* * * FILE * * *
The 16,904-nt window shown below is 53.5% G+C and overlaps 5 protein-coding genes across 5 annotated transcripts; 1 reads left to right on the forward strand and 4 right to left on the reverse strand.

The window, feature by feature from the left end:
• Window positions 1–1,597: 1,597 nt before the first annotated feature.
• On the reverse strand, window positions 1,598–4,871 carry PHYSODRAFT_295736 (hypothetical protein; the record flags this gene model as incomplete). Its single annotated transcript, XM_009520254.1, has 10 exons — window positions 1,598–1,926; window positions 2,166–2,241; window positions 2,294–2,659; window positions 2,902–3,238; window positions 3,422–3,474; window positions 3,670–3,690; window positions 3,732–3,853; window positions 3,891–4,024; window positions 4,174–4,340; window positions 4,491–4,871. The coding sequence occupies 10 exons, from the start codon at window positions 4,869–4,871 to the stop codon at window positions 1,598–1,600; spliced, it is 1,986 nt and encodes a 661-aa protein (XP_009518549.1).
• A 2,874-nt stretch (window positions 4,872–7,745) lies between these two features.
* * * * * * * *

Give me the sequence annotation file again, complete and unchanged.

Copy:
The 16,904-nt window shown below is 53.5% G+C and overlaps 5 protein-coding genes across 5 annotated transcripts; 1 reads left to right on the forward strand and 4 right to left on the reverse strand.

The window, feature by feature from the left end:
• Window positions 1–1,597: 1,597 nt before the first annotated feature.
• On the reverse strand, window positions 1,598–4,871 carry PHYSODRAFT_295736 (hypothetical protein; the record flags this gene model as incomplete). Its single annotated transcript, XM_009520254.1, has 10 exons — window positions 1,598–1,926; window positions 2,166–2,241; window positions 2,294–2,659; window positions 2,902–3,238; window positions 3,422–3,474; window positions 3,670–3,690; window positions 3,732–3,853; window positions 3,891–4,024; window positions 4,174–4,340; window positions 4,491–4,871. The coding sequence occupies 10 exons, from the start codon at window positions 4,869–4,871 to the stop codon at window positions 1,598–1,600; spliced, it is 1,986 nt and encodes a 661-aa protein (XP_009518549.1).
• A 2,874-nt stretch (window positions 4,872–7,745) lies between these two features.